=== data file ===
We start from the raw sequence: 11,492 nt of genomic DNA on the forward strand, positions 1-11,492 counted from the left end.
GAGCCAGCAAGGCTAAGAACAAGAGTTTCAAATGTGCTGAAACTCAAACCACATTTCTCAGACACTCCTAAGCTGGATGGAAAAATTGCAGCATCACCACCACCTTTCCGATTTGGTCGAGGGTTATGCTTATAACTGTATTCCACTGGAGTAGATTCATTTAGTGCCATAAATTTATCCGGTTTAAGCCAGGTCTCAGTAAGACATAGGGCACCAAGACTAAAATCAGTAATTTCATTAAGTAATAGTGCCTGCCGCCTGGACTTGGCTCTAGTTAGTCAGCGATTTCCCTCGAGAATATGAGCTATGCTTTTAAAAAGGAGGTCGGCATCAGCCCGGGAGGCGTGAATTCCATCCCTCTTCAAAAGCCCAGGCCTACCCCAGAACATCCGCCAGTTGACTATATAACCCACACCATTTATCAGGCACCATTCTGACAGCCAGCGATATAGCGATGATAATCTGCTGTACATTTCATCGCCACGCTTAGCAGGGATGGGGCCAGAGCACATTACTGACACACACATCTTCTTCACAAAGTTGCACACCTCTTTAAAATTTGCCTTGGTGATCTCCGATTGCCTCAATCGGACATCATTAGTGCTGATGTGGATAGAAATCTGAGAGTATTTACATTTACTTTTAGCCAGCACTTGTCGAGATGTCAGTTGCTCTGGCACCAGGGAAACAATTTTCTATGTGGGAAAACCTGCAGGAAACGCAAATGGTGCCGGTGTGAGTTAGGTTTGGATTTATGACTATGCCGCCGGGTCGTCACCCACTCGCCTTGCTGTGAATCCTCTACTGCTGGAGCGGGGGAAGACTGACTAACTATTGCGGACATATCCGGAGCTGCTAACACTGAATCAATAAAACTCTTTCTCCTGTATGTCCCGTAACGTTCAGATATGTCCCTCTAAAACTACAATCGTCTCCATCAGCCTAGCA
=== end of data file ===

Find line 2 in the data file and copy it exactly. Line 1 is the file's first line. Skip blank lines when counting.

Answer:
GAGCCAGCAAGGCTAAGAACAAGAGTTTCAAATGTGCTGAAACTCAAACCACATTTCTCAGACACTCCTAAGCTGGATGGAAAAATTGCAGCATCACCACCACCTTTCCGATTTGGTCGAGGGTTATGCTTATAACTGTATTCCACTGGAGTAGATTCATTTAGTGCCATAAATTTATCCGGTTTAAGCCAGGTCTCAGTAAGACATAGGGCACCAAGACTAAAATCAGTAATTTCATTAAGTAATAGTGCCTGCCGCCTGGACTTGGCTCTAGTTAGTCAGCGATTTCCCTCGAGAATATGAGCTATGCTTTTAAAAAGGAGGTCGGCATCAGCCCGGGAGGCGTGAATTCCATCCCTCTTCAAAAGCCCAGGCCTACCCCAGAACATCCGCCAGTTGACTATATAACCCACACCATTTATCAGGCACCATTCTGACAGCCAGCGATATAGCGATGATAATCTGCTGTACATTTCATCGCCACGCTTAGCAGGGATGGGGCCAGAGCACATTACTGACACACACATCTTCTTCACAAAGTTGCACACCTCTTTAAAATTTGCCTTGGTGATCTCCGATTGCCTCAATCGGACATCATTAGTGCTGATGTGGATAGAAATCTGAGAGTATTTACATTTACTTTTAGCCAGCACTTGTCGAGATGTCAGTTGCTCTGGCACCAGGGAAACAATTTTCTATGTGGGAAAACCTGCAGGAAACGCAAATGGTGCCGGTGTGAGTTAGGTTTGGATTTATGACTATGCCGCCGGGTCGTCACCCACTCGCCTTGCTGTGAATCCTCTACTGCTGGAGCGGGGGAAGACTGACTAACTATTGCGGACATATCCGGAGCTGCTAACACTGAATCAATAAAACTCTTTCTCCTGTATGTCCCGTAACGTTCAGATATGTCCCTCTAAAACTACAATCGTCTCCATCAGCCTAGCA